Tension is real. Baggage is destructive. And relationships can be outright difficult. But, it’s possible to improve every one of your relationships this year.
It’s not enough to just be a good friend, girlfriend, wife, mom. or grandmother, or even a good boss or employee. You can be all of the above with some simple ways to care for yourself in a way that ultimately helps you care more for others.
Here are five ways to improve all of your relationships:
- Rely on God to meet your emotional needs.
Relationships become strained when you look to others to meet certain emotional needs that only God can meet. When you seek your affirmation, sense of identity or purpose from someone else that becomes a burden too heavy for them to bear. Find your identity and reason for living in who you are in God’s eyes and all that you have when you are His (Ephesians 1). Don’t expect someone else to relieve your fear of being alone. Find your security in the fact that God will never leave you nor forsake you (Hebrews 13:5).
When you depend on God to fill your emotional tank, you’ll have the reserves to build up others and affirm them rather than drain them dry with what you need. Someone who sucks the life and energy out of others is not someone others enjoy being around. Make sure you are letting God meet your emotional needs, not putting an unrealistic expectation on those closest to you.
2. Cut the worry.
Seriously. No one wants a worrier in their life. To adult children, a parent who worries is exhausting. To a spouse, one who worries is all consuming. To a friend, one who worries can be downright annoying. Philippians 4:6-7 specifically tells us “Don’t worry about anything; instead, pray about everything. Tell God what you need, and thank him for all he has done. Then you will experience God’s peace, which exceeds anything we can understand. His peace will guard your hearts and minds as you live in Christ Jesus” (NLT).
Instead of being a panicked worrier, be a prayer warrior and show others that when you – or they – have a concern, you will not worry, but immediately take it to God in prayer. Who wouldn’t want a friend, spouse, parent, or child like that?
3. Take care of yourself.
No one wants to be around someone who is stressed, over-worked, and running on empty. If you’re not exercising proper boundaries around your time, schedule, and relationships, you can come across as someone who is distant, too busy to care, or high maintenance without realizing it.
If you’re constantly scrolling through your phone when you’re in the presence of others, you are letting them know your work, your social media networks, or constant interruptions from others are more important than they are. Take care of yourself by giving yourself permission to be away from work, your phone, or distractions. Invest in your self-care with some physical pampering like a massage or meaningful time away with those you love. You may even choose to see a biblical counselor or therapist to “unload” on so you don’t unload on others. People who don’t take time to rest, slow down, and take care of themselves (physically, emotionally, and spiritually) can tend to drain others. So be a builder, not a drainer, by taking time to care for yourself so others don’t have to spend their time and energy caring for you.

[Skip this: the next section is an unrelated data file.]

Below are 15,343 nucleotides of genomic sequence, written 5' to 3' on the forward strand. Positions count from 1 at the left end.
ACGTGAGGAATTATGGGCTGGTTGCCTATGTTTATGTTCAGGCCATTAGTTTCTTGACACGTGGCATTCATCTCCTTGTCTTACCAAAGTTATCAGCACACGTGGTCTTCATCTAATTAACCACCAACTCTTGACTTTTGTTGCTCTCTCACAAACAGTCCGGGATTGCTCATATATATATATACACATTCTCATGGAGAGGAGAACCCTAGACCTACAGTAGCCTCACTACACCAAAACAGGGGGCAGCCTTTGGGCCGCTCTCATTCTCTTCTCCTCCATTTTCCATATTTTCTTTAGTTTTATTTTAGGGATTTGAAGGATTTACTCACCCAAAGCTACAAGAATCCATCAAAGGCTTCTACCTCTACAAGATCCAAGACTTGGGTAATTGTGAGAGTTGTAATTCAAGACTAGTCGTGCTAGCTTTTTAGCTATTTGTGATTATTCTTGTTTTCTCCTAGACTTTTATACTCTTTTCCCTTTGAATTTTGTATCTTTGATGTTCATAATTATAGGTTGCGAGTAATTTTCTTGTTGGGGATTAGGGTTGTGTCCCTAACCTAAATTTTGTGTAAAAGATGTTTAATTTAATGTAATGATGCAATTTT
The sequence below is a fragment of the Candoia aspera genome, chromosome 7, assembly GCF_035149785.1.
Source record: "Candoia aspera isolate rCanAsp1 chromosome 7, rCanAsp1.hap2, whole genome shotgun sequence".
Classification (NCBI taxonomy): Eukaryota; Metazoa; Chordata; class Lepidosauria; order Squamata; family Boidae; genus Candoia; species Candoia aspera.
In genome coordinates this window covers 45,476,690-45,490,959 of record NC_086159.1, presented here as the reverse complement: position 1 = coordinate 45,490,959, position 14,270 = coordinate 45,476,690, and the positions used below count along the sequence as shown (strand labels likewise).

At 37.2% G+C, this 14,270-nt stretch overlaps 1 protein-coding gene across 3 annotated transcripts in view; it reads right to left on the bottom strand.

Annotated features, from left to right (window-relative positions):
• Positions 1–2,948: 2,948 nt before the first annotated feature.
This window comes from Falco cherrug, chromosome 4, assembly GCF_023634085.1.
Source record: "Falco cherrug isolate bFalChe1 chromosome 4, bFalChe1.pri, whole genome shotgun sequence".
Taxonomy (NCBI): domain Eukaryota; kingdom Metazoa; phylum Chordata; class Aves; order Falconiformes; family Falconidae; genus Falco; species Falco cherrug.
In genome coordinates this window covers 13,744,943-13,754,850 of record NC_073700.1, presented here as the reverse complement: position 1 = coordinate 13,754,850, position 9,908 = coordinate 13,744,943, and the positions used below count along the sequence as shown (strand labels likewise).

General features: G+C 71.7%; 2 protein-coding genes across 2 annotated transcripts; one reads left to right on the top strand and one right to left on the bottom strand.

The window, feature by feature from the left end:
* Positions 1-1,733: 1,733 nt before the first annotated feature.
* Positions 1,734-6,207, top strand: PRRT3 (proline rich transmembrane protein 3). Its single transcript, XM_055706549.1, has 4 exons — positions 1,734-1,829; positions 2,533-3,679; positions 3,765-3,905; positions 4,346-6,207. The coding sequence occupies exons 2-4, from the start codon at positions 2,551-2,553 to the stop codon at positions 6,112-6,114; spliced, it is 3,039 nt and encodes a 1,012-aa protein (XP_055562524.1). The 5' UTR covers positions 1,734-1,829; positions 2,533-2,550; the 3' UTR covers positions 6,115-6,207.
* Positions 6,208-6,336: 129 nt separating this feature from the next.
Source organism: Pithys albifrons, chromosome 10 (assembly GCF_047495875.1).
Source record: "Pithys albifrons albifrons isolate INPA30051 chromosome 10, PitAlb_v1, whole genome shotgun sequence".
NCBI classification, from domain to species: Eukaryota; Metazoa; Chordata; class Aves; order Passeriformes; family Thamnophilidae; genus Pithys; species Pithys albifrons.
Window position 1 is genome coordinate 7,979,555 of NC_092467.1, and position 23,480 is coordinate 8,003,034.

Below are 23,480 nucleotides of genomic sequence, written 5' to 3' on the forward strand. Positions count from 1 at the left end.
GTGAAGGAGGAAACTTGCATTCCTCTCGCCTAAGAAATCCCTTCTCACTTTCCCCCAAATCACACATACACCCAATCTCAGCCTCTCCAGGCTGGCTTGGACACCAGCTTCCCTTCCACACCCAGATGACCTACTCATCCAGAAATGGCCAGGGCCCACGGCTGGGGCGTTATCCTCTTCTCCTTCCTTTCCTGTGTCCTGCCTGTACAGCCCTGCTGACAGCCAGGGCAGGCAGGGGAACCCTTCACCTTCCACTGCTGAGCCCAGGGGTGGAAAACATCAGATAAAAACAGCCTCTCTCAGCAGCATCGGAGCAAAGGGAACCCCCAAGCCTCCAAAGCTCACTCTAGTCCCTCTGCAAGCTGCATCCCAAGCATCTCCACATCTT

4. Be grateful.
If you are one who constantly sees the glass as half-empty, waits for the other shoe to fall, or points out why something is not a good plan (without coming up with a better one), you may be seen as a critical person or negative energy in the room. First Thessalonians 5:18 tells us to “give thanks in all circumstances; for this is the will of God in Christ Jesus for you” (ESV).
Do you realize you are actually living out the will of God simply by being grateful in all things? You can also be improving your relationships at the same time because a positive attitude and grateful spirit can lift others’ moods and change the perspective and overall tone of an entire meeting, conversation or relationship.
5. Be humble.
Pride offends, injures, and can even devastate relationships. Pride often leads to resentment and bitterness which separates friends. Pride rears its ugly head when someone tells you something about yourself that you don’t want to hear or when you feel slighted in some way. The opposite of pride is humility. I’m not implying you should tolerate cruel treatment or inconsiderate behavior. Rather, I am suggesting you maintain a humble heart that seeks to be Christ-like and drama free in your actions and reactions.
Scripture tells us: “Do nothing from selfishness or empty conceit, but with humility consider one another as more important than yourselves” (Philippians 2:3). That’s the ingredient to a healthy relationship…one in which you give, rather than take. A person of pride takes, must always be first, and constantly feels entitled. A person who is humble is a servant and habitually gives. Another way to say this is “treat others as well as (if not better than) you’d like to be treated.”
Which one of these relationship helps do you find most helpful and are willing to focus on this week? I’d love to hear it in the comment section below.